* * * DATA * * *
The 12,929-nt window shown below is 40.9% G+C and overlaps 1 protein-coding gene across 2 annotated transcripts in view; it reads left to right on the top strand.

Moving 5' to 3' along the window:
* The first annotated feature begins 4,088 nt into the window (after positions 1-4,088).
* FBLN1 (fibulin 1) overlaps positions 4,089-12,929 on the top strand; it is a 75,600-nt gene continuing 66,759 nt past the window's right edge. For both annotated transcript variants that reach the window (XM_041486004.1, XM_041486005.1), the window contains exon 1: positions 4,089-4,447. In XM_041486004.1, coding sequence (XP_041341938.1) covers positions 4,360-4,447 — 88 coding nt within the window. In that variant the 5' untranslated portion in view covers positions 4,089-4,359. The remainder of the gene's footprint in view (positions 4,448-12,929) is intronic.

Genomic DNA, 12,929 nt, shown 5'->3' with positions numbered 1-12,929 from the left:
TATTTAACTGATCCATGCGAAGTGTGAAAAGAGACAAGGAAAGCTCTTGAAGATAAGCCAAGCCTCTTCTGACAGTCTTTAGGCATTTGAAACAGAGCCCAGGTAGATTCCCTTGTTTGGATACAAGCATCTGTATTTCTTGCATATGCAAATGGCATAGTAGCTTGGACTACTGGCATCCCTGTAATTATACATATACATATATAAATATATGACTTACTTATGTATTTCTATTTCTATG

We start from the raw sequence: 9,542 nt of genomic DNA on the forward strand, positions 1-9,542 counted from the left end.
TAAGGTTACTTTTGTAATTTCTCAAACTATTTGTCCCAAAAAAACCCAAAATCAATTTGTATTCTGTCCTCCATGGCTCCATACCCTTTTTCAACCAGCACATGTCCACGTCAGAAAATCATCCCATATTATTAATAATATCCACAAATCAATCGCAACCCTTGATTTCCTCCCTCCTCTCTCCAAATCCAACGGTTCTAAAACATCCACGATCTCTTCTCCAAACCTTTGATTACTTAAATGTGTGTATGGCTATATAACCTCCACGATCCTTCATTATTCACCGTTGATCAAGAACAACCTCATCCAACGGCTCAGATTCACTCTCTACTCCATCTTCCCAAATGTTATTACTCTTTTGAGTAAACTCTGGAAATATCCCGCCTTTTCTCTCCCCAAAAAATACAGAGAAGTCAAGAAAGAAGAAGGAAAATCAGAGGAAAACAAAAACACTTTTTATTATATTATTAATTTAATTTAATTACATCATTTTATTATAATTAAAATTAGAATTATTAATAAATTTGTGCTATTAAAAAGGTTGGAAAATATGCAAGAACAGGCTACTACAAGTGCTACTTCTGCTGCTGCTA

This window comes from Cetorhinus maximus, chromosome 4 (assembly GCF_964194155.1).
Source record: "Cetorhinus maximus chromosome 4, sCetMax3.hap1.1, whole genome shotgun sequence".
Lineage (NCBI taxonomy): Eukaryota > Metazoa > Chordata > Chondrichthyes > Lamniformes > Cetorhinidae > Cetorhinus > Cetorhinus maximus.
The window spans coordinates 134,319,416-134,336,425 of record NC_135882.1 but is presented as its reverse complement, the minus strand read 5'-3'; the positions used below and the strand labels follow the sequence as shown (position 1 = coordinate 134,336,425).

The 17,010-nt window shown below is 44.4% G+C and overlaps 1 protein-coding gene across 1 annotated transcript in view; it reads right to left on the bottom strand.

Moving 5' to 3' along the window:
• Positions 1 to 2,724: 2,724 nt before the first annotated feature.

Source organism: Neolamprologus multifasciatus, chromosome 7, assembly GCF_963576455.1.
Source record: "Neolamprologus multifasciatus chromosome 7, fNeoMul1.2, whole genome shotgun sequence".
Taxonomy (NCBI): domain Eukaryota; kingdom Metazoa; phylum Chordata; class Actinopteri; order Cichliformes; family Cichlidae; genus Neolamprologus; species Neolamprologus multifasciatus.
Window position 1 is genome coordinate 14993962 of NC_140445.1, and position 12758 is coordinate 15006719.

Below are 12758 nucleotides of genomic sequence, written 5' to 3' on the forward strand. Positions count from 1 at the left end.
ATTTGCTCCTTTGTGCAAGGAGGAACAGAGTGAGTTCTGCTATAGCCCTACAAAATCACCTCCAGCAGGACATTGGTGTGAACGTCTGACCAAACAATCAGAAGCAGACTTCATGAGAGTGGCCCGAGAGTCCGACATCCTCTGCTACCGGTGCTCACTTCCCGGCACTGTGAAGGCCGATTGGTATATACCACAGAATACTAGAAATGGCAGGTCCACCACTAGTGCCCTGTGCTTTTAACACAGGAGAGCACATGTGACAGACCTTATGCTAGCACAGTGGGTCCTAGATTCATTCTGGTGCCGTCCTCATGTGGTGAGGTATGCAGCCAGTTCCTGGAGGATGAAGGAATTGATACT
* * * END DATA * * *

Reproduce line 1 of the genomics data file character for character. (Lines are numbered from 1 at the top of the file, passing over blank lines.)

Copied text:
The 12,929-nt window shown below is 40.9% G+C and overlaps 1 protein-coding gene across 2 annotated transcripts in view; it reads left to right on the top strand.